Bulgaria's Blurred Digital TV? Move
The government in Sofia is dragging its feet over the long and keenly awaited analogue switch-off. The delay not only puts Bulgaria at a disadvantage in comparison with neighbor countries. It also begs a simple question: is the cabinet incompetent or plain corrupt?
Bulgaria's government postponed this week - once again - the adoption of a plan for the analogue switch-off, which is scheduled to be wrapped up by September 1, 2013.
The document, keenly awaited in Brussels, was to be approved at the cabinet's meeting on Thursday, but Prime Minister Boyko Borisov put a spanner in the works, citing funding concerns.
The news boosted speculations that the government is just playing for time, protracts the switch-over and has no intention to declare void the controversial tenders for the operation of what will be the country's DTT multiplexes despite pressure from Brussels.
In 2009 the previous Socialist-led government adopted a number of controversial laws and amendments, which allegedly paved the way for a cartel in Bulgaria's digital switchover - all winners in the tender are linked in one way or another to Corporate Commercial Bank, widely known as the government's darling, and its head Tsvetan Vassilev. The bank holds nearly half of the money of strategic state-owned companies and is believed to finance the media group of mogul Irena Krasteva.
The current government of GERB has done nothing so far to break the cartel in Bulgaria's digital switchover. The European Commission has reacted and may continue to pile pressure, but at the end of the day will steer clear of interfering in what is a purely national issue.
In the dark over the switch-off
There are a number of questions that still nobody can answer even though the licenses have been granted and the plan for the digital switchover - drawn up.
How come the funding concerns, which should have been solved at the very beginning of this process, prop up at the very last minute? What will be the broadcasting tariffs applied by the licensees, Towercom/Hannu Pro? Will they be low enough to justify the cost of free to air broadcast? Are the owners of Nova TV channel, for instance, ready to fork out EUR 12 M – the price as disclosed by insiders - to Towercom to get DTT? Why in Hungary, for example, the price that multiplex operators ask from TV channels for getting signed up, is half that sum?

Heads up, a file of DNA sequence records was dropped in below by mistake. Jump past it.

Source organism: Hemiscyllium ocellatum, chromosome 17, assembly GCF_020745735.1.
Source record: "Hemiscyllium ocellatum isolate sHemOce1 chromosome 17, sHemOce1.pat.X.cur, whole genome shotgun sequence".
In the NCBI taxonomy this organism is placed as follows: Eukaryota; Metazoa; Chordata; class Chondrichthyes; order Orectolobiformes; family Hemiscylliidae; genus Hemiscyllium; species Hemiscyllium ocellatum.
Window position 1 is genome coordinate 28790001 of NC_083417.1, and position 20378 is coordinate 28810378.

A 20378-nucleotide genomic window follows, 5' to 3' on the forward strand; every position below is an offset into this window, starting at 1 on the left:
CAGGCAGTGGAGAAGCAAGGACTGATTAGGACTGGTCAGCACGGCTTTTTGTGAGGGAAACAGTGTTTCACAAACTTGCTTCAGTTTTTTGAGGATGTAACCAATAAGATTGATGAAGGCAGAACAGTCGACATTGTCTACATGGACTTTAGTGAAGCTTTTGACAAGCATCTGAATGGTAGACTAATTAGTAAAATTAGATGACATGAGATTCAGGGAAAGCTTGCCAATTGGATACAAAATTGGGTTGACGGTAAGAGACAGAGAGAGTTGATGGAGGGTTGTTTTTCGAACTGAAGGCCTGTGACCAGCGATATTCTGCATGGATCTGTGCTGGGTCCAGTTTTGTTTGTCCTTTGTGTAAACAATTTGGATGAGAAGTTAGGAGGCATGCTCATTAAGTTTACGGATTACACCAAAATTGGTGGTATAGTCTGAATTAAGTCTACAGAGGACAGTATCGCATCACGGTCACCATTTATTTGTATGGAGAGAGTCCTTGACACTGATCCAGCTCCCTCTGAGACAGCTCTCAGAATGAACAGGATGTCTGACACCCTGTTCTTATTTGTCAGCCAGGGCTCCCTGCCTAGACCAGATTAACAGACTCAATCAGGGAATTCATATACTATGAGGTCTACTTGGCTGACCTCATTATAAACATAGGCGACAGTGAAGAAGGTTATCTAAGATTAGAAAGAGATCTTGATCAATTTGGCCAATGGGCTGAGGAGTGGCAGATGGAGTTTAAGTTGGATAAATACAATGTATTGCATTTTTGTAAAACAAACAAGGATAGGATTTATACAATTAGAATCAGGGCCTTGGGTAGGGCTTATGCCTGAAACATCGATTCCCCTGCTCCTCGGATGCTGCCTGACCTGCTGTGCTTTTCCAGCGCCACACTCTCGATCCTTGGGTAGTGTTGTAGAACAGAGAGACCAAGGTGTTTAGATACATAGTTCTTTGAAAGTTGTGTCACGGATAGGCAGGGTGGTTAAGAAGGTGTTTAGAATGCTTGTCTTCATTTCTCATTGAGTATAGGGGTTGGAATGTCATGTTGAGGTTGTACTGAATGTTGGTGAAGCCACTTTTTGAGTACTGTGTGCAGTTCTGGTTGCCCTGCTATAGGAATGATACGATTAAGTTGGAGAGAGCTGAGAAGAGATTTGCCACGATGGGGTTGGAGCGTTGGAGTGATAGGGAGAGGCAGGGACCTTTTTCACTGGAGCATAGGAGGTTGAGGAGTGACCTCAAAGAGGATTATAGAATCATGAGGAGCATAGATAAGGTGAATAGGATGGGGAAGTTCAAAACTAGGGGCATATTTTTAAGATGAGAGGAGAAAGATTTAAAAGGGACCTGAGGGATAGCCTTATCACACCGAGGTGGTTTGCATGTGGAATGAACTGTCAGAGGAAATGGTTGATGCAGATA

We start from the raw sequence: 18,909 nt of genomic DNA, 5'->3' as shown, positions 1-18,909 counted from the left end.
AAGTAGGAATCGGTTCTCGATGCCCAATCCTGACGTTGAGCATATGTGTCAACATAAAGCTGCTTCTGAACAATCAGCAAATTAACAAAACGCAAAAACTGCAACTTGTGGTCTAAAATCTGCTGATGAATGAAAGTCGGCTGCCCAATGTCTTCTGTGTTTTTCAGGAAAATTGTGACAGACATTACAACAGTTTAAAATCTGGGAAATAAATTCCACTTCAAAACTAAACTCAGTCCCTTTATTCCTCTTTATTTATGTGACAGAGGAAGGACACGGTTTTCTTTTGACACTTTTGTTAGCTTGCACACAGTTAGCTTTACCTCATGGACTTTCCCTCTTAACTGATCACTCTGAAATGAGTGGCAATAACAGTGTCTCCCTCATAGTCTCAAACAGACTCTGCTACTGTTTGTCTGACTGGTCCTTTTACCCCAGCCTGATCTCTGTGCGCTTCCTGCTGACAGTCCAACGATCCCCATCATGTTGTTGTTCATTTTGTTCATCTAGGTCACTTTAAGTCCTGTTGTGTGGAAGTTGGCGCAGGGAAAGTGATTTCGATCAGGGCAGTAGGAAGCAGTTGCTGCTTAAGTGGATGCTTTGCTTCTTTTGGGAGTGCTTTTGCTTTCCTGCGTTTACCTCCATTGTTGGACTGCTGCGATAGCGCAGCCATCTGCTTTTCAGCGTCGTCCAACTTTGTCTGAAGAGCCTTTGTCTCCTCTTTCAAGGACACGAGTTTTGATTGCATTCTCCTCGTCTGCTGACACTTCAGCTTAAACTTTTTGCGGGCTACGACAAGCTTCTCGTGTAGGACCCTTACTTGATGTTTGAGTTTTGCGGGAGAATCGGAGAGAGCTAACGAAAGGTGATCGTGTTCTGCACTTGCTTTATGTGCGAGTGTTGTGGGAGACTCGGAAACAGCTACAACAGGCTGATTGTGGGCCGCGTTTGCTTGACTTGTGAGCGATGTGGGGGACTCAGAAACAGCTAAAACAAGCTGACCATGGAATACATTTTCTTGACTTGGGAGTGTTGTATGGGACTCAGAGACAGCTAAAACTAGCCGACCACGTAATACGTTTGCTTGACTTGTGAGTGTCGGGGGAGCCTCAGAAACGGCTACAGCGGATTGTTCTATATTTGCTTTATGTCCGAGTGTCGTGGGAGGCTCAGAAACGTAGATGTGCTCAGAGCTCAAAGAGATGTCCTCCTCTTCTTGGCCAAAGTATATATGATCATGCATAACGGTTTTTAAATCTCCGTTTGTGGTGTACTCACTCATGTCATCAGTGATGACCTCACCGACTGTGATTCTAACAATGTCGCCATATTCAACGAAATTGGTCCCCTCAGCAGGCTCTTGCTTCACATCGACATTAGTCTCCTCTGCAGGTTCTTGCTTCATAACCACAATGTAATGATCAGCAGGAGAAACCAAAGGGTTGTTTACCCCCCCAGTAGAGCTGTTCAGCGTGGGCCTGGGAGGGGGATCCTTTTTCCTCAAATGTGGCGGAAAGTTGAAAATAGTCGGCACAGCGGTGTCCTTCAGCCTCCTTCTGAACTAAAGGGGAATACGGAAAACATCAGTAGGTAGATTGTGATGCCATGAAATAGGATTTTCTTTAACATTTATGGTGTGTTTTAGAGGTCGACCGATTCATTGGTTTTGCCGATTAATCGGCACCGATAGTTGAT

The digital switchover plan says Bulgaria aims at 95% of network coverage. But nobody is saying a word about how the country will do that and what will be the tariffs to the customers.
The experience of France shows that the cost rises dramatically if you want to make the coverage bigger. Since they wanted the service to come at low prices to the customers and be accessible by everyone, France decided to cut down the network coverage from 95-90% and saved costs big time. How does Bulgaria plan to achieve 95% coverage at low prices is a question without an answer.
It is also not clear how many Bulgarians will be able to watch the programs of a particular TV channel. In other words - the main issue about what the coverage of the network will be and how many Bulgarians will not be able to watch TV – remains unsolved. Insiders have commented that up to 20% - people in the mountainous and sparsely populated areas - may end up with no TV signal.
The deadline for wrapping up the analogue switch-off - September 1, 2013 – has been fixed in the latest amendments to the Electronic Communications Act, adopted on December 29, 2011. The transition period will span over six months and will allow both analogue and digital transmission. Nobody knows however whether the population is technically equipped for that and whether the people have an idea what is going on.
There are also concerns that the networks for the distribution of digital TV, owned by the companies which won the tender for the multiplexes, are not fully developed. That could mean that the service may misfire at its very launch and lead to poor business results.
Audience? What audience?
Bulgarian officials are very good at seeking and finding comfort. Vesselin Bozhkov, head of the communications watchdog, has offered quite of a reassurance. Italy had the same problems, he said, but steered clear of Brussels' sanctions because the digital switchover in the country was over before the start of the legal phase of EC infringement proceedings.
Bulgarian officials apparently forget that in other countries, the digital TV brings a multiple of new TV channels, better quality and additional services to the viewers. This is not a step, which should be taken just because the Big Brother in Brussels is watching.
The interests of the audience however do not seem to be the main priority.